The Order of Saint Michel was founded by Louis XI in 1469 and was intended as a competitive response to the Burgundian Order of the Golden Fleece. The Archangel Michael was chosen for the French chivalric order because he was seen as the “first knight” who fought the devil, the enemy of mankind. The Collar of the Order consists of scallop shells and a pendant with the Archangel Michael.
The full-page miniature depicting Louis XI surrounded by his knights is attributable to Étienne Colaud and his associates, who adopted the master’s distinctive manner perfectly. Colaud's style was highly appreciated by the French King François Ier, who ordered at least twelve copies of the Statutes of the Order of St. Michel, for which Colaud and his collaborators provided the frontispieces and very likely all of the secondary decoration.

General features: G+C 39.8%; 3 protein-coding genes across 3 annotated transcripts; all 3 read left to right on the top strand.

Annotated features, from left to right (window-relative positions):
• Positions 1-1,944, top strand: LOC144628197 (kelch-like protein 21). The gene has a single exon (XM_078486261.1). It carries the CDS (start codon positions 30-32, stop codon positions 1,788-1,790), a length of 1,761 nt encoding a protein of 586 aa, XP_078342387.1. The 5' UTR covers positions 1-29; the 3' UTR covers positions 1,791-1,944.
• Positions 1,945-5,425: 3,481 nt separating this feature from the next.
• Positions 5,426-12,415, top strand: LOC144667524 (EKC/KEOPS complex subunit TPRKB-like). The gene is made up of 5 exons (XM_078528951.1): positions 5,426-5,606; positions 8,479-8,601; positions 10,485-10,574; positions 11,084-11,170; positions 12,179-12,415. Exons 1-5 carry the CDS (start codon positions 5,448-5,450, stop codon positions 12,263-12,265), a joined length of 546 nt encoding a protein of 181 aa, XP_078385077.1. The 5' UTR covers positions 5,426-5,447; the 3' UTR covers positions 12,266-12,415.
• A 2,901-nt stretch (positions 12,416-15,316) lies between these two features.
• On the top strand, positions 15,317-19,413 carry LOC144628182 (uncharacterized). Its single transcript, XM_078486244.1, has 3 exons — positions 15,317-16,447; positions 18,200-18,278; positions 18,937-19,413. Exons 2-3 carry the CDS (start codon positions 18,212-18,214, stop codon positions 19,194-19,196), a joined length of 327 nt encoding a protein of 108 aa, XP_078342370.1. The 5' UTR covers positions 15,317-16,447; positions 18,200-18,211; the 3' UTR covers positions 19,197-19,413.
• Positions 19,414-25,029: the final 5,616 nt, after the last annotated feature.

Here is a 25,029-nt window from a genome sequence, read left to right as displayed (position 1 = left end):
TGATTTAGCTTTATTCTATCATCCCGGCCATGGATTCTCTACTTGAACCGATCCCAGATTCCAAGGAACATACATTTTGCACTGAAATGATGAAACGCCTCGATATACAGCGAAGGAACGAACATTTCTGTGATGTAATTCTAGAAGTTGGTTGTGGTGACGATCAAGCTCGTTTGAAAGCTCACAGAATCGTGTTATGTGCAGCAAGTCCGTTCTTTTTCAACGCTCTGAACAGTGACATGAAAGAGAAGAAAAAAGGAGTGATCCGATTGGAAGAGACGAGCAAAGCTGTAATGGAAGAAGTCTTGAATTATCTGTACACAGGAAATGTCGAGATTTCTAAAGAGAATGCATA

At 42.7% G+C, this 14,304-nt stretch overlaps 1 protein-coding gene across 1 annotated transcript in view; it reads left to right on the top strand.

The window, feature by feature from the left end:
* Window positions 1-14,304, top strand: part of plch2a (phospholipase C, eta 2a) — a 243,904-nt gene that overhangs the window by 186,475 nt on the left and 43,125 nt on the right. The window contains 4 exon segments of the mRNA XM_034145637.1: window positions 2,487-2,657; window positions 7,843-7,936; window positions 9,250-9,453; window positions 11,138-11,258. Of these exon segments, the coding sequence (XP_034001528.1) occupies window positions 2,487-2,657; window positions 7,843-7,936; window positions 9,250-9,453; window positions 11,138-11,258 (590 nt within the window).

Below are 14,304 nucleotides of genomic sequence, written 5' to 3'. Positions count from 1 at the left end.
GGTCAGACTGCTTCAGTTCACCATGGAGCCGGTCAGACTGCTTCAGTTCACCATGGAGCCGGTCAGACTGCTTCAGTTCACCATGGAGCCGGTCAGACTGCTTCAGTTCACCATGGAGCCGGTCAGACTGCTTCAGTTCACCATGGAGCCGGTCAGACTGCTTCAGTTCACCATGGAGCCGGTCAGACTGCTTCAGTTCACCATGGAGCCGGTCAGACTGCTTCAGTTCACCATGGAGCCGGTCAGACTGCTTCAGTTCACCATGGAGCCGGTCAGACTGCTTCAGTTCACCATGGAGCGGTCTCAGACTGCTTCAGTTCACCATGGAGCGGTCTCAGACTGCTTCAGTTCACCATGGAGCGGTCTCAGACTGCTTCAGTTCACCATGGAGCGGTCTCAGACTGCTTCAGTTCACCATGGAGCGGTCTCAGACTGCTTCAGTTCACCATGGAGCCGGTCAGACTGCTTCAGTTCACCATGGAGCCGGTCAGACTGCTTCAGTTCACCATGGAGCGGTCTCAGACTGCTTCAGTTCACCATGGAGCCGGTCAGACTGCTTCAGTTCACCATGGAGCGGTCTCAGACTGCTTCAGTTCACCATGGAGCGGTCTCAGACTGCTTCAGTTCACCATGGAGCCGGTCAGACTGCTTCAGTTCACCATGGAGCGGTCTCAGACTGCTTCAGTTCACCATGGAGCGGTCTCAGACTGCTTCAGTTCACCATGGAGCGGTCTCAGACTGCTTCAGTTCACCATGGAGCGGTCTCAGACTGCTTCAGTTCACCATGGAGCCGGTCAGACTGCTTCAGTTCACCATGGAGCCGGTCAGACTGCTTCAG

Colaud’s typical style is the result of a shift in aesthetics that was brought about at the very end of the 15th and beginning of the 16th centuries. At that time, book illumination stood in fierce competition with printed illustration. Thus, miniatures became crisper and more graphic in style, showcasing solid contours, sharply delineated colour patches, and vivid, contrasting hues.
The manuscript at hand was likely made for René of Savoy, uncle to François Ier and a member of the Order of St. Michel from 1517 until his death in 1525 The full-page armorial shows two standing lions that hold René of Savoy’s escutcheon, surrounded by the collar of the Order of St. Michel.
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